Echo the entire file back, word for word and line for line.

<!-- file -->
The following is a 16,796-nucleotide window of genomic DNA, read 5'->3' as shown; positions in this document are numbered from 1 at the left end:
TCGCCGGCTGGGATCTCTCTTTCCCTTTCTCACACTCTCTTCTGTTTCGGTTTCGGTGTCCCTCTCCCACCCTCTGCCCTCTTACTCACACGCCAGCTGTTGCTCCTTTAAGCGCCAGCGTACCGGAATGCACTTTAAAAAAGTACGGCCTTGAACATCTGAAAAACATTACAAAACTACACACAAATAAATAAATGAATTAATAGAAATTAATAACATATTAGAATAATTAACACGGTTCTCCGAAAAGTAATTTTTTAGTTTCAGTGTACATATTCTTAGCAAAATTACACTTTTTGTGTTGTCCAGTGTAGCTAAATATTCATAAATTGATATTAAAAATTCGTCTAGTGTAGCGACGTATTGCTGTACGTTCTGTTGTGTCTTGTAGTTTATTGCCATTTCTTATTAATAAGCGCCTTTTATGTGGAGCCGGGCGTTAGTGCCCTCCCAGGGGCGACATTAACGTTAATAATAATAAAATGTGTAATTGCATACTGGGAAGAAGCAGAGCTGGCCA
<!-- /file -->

The following is a 16,796-nucleotide window of genomic DNA, read 5'->3' as shown; positions in this document are numbered from 1 at the left end:
TCGCCGGCTGGGATCTCTCTTTCCCTTTCTCACACTCTCTTCTGTTTCGGTTTCGGTGTCCCTCTCCCACCCTCTGCCCTCTTACTCACACGCCAGCTGTTGCTCCTTTAAGCGCCAGCGTACCGGAATGCACTTTAAAAAAGTACGGCCTTGAACATCTGAAAAACATTACAAAACTACACACAAATAAATAAATGAATTAATAGAAATTAATAACATATTAGAATAATTAACACGGTTCTCCGAAAAGTAATTTTTTAGTTTCAGTGTACATATTCTTAGCAAAATTACACTTTTTGTGTTGTCCAGTGTAGCTAAATATTCATAAATTGATATTAAAAATTCGTCTAGTGTAGCGACGTATTGCTGTACGTTCTGTTGTGTCTTGTAGTTTATTGCCATTTCTTATTAATAAGCGCCTTTTATGTGGAGCCGGGCGTTAGTGCCCTCCCAGGGGCGACATTAACGTTAATAATAATAAAATGTGTAATTGCATACTGGGAAGAAGCAGAGCTGGCCA